The CMS achieved savings from the Medicare Shared Savings Program last year, marking the second year in a row the agency turned a profit from the program.
About 66% of the 548 Medicare accountable organizations produced a total of $1.7 billion in savings in 2018 and the CMS scored a $739.4 million gain, according to new agency data. That's significantly higher compared to 2017 when the CMS saved $314 million from the program.
The savings were greater as more ACOs took on downside risk compared to previous years, analysts said.
Overall, 82.6% of ACOs—or 453—were in Track 1, which doesn't involve downside risk. That is fewer ACOs than 2017 when 92% of the ACOs were in Track 1.
Of the 95 ACOs in downside risk tracks, 55% were in Track 1+, which was available for the first time last year.
Track 1+ was likely appealing because while it put ACOs on the hook for potential losses, they were modest compared to the other tracks.
"It gave them (the ACOs) that sweet spot where they can assume downside risk but in a reasonable manner," said Allison Brennan, senior vice president of government affairs at the National Association of ACOs.
The downside risk ACOs were also more likely to achieve savings. Fifty-nine of the 95 downside risk ACOs got a bonus compared to just 146 of the 453 upside only ACOs.
This shows that the ACOs that decided to take on downside risk were confident they would do well, said David Muhlestein, chief research officer at Leavitt Partners.
ACOs were also motivated to join downside risk tracks because they are considered advanced alternative payment models under MACRA, Brennan said. Clinicians are exempt from MIPS if they are in an advanced alternative payment model and qualify for a 5% payment bonus.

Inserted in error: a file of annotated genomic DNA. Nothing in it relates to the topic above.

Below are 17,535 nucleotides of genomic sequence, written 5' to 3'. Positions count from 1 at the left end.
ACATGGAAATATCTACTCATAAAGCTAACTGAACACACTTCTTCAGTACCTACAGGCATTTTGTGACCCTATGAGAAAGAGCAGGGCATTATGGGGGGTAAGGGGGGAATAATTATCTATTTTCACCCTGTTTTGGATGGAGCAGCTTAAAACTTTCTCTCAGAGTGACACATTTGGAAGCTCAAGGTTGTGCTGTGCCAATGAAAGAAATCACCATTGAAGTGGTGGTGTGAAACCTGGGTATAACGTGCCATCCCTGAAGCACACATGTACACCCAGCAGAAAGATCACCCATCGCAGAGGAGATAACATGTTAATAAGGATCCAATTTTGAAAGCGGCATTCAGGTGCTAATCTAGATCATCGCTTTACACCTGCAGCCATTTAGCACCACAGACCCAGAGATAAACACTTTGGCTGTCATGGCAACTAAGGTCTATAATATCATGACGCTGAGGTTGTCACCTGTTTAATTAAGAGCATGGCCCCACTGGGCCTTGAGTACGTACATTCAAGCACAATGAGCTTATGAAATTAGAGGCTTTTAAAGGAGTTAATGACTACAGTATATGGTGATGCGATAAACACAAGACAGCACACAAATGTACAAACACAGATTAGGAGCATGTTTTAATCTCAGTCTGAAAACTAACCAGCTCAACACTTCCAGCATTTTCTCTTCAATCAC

"There's an incentive to be in an advanced alternative payment model," Muhlestein added.
Even though the CMS achieved savings in the MSSP, it's still modest compared to overall Medicare spending. There are about 10.1 million beneficiaries in the program, therefore $739 million in net savings equals about $73 in savings per beneficiary.
"It's still a very small portion of (Medicare's) total expenses," Muhlestein said. "MSSP is going in a good direction, it's getting better ... but it still hasn't shown that this model will be sufficient to address our overall healthcare spending growth concerns as a country."
Although the savings are modest, Brennan said the MSSP is still achieving more compared to other advanced alternative payment models.
"This is a good program, it isn't a perfect one, but this is contributing to hundreds of millions of dollars in savings in a given year and we have to make a dent somewhere," she said.
The savings the program will achieve this year are uncertain considering significant changes to the program went into effect this July. The CMS overhauled the program in December to address concerns that it was costing Medicare money as ACOs remained risk averse. ACOs will now be forced into risk quicker.
The program saw a drop in participants as a result of the changes but Muhlestein said those that stuck in the program are likely confident they can handle the impending downside risk and will still achieve savings for Medicare although they will continue to be modest because the CMS still has to hand out bonuses.